Chicken (or poultry) feed nutritional labels can be somewhat confusing, but poultry feed manufacturers carefully formulate their rations to help us chicken-keepers get excellent results when using them (see How To Feed Your Chickens).
They do this by segregating chicken feeds into those that are appropriate for meat or dual-purpose and egg-laying breeds (broiler or layer rations). Then they further categorize them into nutritionally complete feeds for day-old chicks, growing chicks, or adult birds (starter, grower, or layer rations).
But within those categories, manufacturers provide even more choices, and they can be confusing. Feeds can be pellets, crumbles, medicated, natural, non-GMO, organic, include vitamin additives, and more.
Fortunately, every bag of chicken feed sold in the U.S. is required to have a tag specifying the ingredients. By reading the label, we can easily control what our poultry eat, and produce outstanding meat or eggs. Most manufacturers also place their nutrition labels online (see an example HERE).
CHICKEN FEED NUTRITIONAL LABELS ANATOMY
Chicken feed labels (see the example label in Figure 1 below) are required to identify the product name, purpose (type and age of chicken the feed is for), guaranteed analysis of essential nutrients, ingredients, feeding directions, cautions, manufacturer, and net weight.
The guaranteed analysis must specify the minimum level of crude protein, lysine, methionine, fat and phosphorous. Also, the maximum level for crude fiber and a min./max. guarantee for calcium and salt must be specified.
Finally, the label will identify the feed form and if it’s medicated, natural, non-GMO, organic, or has other beneficial additives. Growth hormones were banned from U.S. chicken feeds in the late 1950s, so they should not be a concern.
BASIC POULTRY FEED
When choosing a chicken feed, it’s most important to pick one that is the appropriate category for the type and age of bird being fed. For example, choosing layer rations for adult egg-layer (like the feed shown in Figure 1) or starter rations for young turkeys or broilers (like the feed shown in Figure 2). Within each category, a manufacturer’s basic feed should supply adequate nutrition, but the choice of brand and formulation is a personal decision.
Basic rations will be less costly but may contain animal by-products, GMO ingredients, and protein or nutrient levels that are less desirable than ingredients in higher-priced formulations.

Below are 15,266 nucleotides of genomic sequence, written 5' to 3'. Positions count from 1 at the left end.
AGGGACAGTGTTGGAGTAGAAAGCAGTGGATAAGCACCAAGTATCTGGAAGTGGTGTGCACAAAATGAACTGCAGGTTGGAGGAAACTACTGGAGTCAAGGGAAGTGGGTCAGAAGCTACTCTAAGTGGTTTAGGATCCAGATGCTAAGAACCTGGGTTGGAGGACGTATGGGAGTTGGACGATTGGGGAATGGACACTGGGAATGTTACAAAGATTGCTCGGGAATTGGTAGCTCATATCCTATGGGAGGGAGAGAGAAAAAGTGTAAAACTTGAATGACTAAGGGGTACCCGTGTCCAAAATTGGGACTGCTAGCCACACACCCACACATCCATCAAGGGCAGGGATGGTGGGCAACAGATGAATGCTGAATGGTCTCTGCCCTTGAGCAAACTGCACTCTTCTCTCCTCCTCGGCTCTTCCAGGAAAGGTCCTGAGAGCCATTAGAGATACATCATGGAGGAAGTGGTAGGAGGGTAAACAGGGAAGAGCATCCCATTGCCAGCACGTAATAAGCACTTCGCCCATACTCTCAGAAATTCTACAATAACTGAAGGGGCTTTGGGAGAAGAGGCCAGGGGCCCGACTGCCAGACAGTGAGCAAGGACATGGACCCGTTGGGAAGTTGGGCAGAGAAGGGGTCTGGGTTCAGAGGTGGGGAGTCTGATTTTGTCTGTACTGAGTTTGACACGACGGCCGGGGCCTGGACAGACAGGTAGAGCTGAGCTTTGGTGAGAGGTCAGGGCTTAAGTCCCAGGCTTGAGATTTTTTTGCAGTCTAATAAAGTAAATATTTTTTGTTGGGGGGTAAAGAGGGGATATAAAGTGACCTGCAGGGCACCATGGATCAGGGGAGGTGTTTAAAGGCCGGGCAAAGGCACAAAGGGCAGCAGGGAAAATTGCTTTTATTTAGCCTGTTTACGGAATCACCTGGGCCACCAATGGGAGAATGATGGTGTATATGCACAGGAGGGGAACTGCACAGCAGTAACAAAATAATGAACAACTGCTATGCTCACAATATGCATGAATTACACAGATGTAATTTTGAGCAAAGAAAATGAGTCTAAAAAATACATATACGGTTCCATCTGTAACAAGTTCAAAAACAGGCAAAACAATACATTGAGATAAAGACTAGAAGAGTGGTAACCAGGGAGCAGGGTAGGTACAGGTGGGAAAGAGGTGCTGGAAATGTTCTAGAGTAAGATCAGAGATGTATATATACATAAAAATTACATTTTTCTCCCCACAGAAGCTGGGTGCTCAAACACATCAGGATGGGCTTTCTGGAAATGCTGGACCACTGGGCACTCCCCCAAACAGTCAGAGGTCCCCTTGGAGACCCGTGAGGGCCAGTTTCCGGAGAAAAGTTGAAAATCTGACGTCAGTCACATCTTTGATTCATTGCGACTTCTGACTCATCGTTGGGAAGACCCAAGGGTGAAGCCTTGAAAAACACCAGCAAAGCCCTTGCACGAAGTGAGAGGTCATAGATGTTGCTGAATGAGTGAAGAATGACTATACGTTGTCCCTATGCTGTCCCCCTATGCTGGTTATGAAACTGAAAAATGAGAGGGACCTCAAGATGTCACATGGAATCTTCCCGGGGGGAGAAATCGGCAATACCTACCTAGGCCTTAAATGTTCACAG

PELLETS OR CRUMBLES
Each producer’s ration is generally available in either crumble or pellet form. They are usually nutritionally identical within each brand. Therefore, it’s a choice of which is easier and less wasteful to feed.
Crumbles are easy for chickens to eat so they are often used to feed young birds (like the crumble shown for turkeys in Figure 2). But chickens tend to waste crumbles, so pellets are often preferred for adult birds (like the pellet shown in Figure 1).
Feeds for growing poultry are typically offered in either medicated or non-medicated formulations. Medicated feeds (like the example shown in Figure 2) are used to help prevent losses due to the disease coccidiosis. They contain a coccidiostat (often amprolium) and may contain an antibiotic. Medicated rations can be fed to chicks intended for egg-laying up to 16 weeks of age and meat birds up to five days prior to slaughter.
NATURAL POULTRY FEEDS
Each manufacturer may interpret what makes a feed “natural” differently. Therefore, it’s particularly important to read these labels to determine whether the ingredients are acceptable. Generally, “natural” means that the ration does not contain a coccidiostat, antibiotics, animal proteins, or animal fats. Some producers offer feeds that do not contain soy products.
GMO seeds are genetically modified by direct gene insertion. GMO crops approved for animal feed in the U.S. include corn, soybeans, canola, alfalfa, cotton, and sugar beets. Non-GMO ingredients may not be modified in this way but maybe be grown and processed with chemical products. If the label does not specify non-GMO, then it’s likely that approved crops in the feed are GMO.
Organic ingredients must be grown and processed in accordance with the National Organic Program. They may not be grown from GMO seeds or be treated with chemical fertilizers, fungicides, or pesticides. Organic rations cannot contain chemical preservatives, medications, or animal by-products.
VITAMIN, MINERAL & OMEGA-3 ENHANCED
Chickens require small quantities of the vitamins A, B, C, D, E, and K, so feeds may contain some or all of these. Flax, minerals or other additives may be included in higher-end rations to increase the levels of omega-3 or other beneficial ingredients present in the eggs or meat produced.
Today, there are many brands and formulations of commercially available chicken feed. They all carry a label specifying the ingredients and percentage of required nutrients. By reading and understanding these labels, chicken-keepers can readily tailor feeding regimens to achieve their goals for the meat and eggs produced by their birds.